A : Depending on what you do for work, many people can go back to light duty in just a few days after surgery. We generally recommend taking at least a full week if your job is more strenuous.
No exercising, lifting greater than 10lbs or doing chores around the house for 7-10 days.
No driving for 3-5 days or any time while you're taking prescription pain medication.
You may shower the night of surgery. No scrubbing or soaking of the incision. Avoid swimming or hot tubs.
We recommend light foods (pudding, jello, soup) the day of surgery. You may resume a normal diet the day after surgery
All blood thinners may be resumed after 7 days.
A : Yes. You'll need to stop them before surgery and can resume them after 7 days. Many of them need to be stopped for a week prior to surgery but some of the newer agents can be stopped just a few days before. Please discuss the exact details with Dr. Temmermand and the doctor who prescribes them for you.
A : Surprisingly, no. Most patients tolerate the procedure extremely well. We find that patients will take the narcotic pain medication just a handful of times in the recovery period. Most often, full strength (1000 mg) of Tylenol is enough to cover the discomfort the day after surgery
People usually tell us that their throat is scratchy for 1-2 days as a result of the breathing tube.
A : There are risks with everything we do.
The major risks with any surgery, in general, are pain, infection, bleeding, general anesthesia and cosmetic deformity.
The additional risks with thyroid/parathyroid surgery are injury to the nerves of the voice box and injuries to the parathyroid glands. We will explain this in full detail during your visit.
A : That depends. If the entire thyroid is removed you'll need to take a hormone replacement. The most common and well tolerated form is a small pill taken 30 minutes before you eat in the morning. We will give you enough medicine until you can see your endocrinologist roughly 1 month after surgery.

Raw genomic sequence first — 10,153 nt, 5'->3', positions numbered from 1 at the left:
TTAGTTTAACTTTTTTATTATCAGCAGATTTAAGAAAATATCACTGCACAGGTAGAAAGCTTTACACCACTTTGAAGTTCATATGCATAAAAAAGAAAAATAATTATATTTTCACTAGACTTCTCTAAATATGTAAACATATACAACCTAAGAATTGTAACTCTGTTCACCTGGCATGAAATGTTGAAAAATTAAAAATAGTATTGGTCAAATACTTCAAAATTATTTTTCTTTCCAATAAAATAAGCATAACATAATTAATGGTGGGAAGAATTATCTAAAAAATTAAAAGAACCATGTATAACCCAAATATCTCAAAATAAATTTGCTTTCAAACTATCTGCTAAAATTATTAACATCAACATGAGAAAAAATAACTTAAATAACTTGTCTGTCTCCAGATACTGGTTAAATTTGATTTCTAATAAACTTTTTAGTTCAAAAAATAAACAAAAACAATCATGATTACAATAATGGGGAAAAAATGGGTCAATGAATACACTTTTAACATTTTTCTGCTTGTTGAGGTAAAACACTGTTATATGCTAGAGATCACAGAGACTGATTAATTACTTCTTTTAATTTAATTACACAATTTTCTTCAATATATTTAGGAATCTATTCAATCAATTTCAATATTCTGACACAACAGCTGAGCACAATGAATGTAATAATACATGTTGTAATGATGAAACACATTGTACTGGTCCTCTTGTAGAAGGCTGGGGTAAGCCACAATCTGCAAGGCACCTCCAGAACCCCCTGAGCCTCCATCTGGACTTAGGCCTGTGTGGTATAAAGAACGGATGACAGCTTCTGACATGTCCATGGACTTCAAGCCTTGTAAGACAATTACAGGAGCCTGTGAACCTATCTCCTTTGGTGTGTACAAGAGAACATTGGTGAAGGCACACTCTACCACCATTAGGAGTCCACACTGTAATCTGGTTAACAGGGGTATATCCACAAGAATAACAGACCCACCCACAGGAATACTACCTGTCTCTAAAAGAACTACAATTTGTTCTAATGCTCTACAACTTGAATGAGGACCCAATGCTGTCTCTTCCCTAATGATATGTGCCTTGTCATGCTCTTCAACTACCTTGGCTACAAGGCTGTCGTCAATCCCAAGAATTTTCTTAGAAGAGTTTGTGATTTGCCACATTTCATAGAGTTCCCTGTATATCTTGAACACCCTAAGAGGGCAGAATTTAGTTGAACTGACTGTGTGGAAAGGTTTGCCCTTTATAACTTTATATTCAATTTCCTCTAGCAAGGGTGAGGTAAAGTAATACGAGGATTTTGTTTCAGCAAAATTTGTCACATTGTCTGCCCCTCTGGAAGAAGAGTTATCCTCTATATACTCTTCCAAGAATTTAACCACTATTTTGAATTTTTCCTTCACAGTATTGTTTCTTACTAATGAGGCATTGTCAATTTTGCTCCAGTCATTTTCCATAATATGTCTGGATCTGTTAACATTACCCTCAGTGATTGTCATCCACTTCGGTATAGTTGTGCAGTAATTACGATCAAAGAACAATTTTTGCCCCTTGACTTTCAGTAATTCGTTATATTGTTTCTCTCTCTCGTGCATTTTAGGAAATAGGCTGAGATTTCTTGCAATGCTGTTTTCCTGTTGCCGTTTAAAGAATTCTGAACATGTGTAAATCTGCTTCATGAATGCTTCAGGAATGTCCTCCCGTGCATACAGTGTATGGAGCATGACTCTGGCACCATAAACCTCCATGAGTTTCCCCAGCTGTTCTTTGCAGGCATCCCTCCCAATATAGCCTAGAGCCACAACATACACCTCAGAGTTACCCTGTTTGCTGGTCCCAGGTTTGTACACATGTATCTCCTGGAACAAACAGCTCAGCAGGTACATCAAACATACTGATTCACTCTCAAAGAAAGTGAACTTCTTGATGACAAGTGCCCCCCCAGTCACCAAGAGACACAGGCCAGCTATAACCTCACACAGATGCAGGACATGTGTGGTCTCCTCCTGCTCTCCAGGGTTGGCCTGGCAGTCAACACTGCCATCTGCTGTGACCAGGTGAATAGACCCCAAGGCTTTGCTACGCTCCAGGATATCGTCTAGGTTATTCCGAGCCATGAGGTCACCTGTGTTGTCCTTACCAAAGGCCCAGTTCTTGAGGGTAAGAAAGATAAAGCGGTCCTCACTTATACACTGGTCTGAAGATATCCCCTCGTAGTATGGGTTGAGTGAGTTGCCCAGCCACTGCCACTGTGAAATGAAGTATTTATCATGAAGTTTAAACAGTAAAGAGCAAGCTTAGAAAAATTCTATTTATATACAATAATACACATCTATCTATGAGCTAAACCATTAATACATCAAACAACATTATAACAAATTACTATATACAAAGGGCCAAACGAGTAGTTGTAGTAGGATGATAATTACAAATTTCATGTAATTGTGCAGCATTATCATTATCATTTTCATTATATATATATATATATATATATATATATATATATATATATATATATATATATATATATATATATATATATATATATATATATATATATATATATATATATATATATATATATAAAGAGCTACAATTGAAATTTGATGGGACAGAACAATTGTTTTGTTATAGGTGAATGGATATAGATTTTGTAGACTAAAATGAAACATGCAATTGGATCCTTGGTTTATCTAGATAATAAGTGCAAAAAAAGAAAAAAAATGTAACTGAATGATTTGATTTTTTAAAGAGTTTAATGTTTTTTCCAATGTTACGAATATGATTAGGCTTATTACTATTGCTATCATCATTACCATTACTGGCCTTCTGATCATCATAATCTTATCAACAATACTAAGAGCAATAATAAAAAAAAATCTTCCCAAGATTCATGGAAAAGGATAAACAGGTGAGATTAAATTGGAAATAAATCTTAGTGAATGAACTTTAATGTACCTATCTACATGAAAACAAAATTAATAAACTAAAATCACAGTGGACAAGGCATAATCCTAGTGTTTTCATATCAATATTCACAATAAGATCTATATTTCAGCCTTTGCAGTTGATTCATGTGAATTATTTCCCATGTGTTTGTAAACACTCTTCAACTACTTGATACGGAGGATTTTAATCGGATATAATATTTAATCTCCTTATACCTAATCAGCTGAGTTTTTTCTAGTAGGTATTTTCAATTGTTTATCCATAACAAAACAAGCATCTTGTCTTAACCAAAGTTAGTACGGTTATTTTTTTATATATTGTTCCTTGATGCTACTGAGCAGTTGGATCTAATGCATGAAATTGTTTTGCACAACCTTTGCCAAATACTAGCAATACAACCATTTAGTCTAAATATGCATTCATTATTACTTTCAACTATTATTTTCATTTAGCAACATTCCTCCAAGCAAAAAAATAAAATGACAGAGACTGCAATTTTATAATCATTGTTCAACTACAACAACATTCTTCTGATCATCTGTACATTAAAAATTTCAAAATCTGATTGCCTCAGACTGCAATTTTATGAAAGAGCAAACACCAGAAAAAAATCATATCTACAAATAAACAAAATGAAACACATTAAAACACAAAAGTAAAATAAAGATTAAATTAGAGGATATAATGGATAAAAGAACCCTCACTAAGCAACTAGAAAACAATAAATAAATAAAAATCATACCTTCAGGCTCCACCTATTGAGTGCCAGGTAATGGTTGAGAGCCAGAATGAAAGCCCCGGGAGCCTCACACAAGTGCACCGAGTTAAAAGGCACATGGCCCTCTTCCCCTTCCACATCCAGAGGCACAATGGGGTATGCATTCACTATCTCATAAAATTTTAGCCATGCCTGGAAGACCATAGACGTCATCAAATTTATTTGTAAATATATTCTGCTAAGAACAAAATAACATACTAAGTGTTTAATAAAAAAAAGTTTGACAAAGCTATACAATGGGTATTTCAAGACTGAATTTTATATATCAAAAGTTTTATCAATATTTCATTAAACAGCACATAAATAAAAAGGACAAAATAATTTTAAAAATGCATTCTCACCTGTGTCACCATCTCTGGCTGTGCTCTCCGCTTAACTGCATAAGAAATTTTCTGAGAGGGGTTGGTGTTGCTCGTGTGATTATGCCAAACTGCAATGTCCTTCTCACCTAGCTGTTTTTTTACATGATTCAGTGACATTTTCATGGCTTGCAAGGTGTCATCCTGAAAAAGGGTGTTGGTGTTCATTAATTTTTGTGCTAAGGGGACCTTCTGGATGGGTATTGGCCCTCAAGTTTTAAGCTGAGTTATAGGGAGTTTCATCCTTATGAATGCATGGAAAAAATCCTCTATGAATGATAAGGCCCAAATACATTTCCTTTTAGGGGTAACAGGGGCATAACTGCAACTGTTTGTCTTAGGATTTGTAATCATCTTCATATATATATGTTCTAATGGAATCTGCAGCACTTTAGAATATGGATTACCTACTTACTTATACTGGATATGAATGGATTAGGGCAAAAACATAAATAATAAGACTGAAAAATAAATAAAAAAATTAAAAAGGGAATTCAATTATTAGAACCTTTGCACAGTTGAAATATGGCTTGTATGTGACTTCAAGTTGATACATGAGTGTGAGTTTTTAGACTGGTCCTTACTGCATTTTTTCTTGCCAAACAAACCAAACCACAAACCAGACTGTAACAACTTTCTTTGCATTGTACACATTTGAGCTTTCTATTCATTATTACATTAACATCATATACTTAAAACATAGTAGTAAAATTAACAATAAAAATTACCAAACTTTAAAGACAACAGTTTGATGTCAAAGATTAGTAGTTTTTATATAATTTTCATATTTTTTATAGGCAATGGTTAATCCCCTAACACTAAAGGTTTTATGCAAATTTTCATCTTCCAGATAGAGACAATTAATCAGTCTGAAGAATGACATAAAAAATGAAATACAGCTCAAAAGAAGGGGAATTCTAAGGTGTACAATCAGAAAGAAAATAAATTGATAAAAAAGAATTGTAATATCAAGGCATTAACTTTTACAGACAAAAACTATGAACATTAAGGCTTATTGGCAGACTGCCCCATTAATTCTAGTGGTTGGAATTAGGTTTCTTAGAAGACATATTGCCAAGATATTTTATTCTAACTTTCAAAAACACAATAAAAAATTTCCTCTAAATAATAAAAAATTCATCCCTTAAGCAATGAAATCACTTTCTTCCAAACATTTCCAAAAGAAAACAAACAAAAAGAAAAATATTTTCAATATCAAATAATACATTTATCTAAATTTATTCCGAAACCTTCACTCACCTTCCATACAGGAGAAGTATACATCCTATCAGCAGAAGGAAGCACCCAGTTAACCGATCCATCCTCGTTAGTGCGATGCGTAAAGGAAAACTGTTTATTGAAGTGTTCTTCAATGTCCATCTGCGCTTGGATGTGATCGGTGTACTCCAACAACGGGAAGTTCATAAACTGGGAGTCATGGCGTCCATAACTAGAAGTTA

When we remove half of the thyroid, occasionally the remaining half isn't producing as much hormone as your body needs and a small supplementation is recommended. Your endocrinologist will work closely with you to help figure this out.
A : The short answer is not after midnight. But the week before surgery a nurse from the anesthesia team will be in touch with you to give you the specific details about eating/drinking before surgery.
A : From a surgical standpoint we need you to be free of blood thinners long enough before surgery for their effects to be reversed. Other medications, such as those for blood pressure or diabetes, should be taken up until the day before surgery. A nurse from the anesthesia team will be in touch with you to give you the specific details about taking medications the day of surgery.
A : Yes. The vast majority of patients will be going home the same day. Only in special circumstances do we ask people to stay in the hospital. We do ask, however, that if you live more than 60 minutes away that you stay in a local hotel the night of surgery.
A : No. The test is two parts. There is an initial scan then a repeat after 2 hours. You are free to do whatever you like in the interim.
A : No need to worry! It's not uncommon for this happen. In fact, this is most of what Dr. Temmermand is used to. Imaging helps but isn't what expert surgeons rely on. We will still find your bad gland(s) and remove them.
A : It varies. You'll get a phone call the night before with an arrival time for your surgery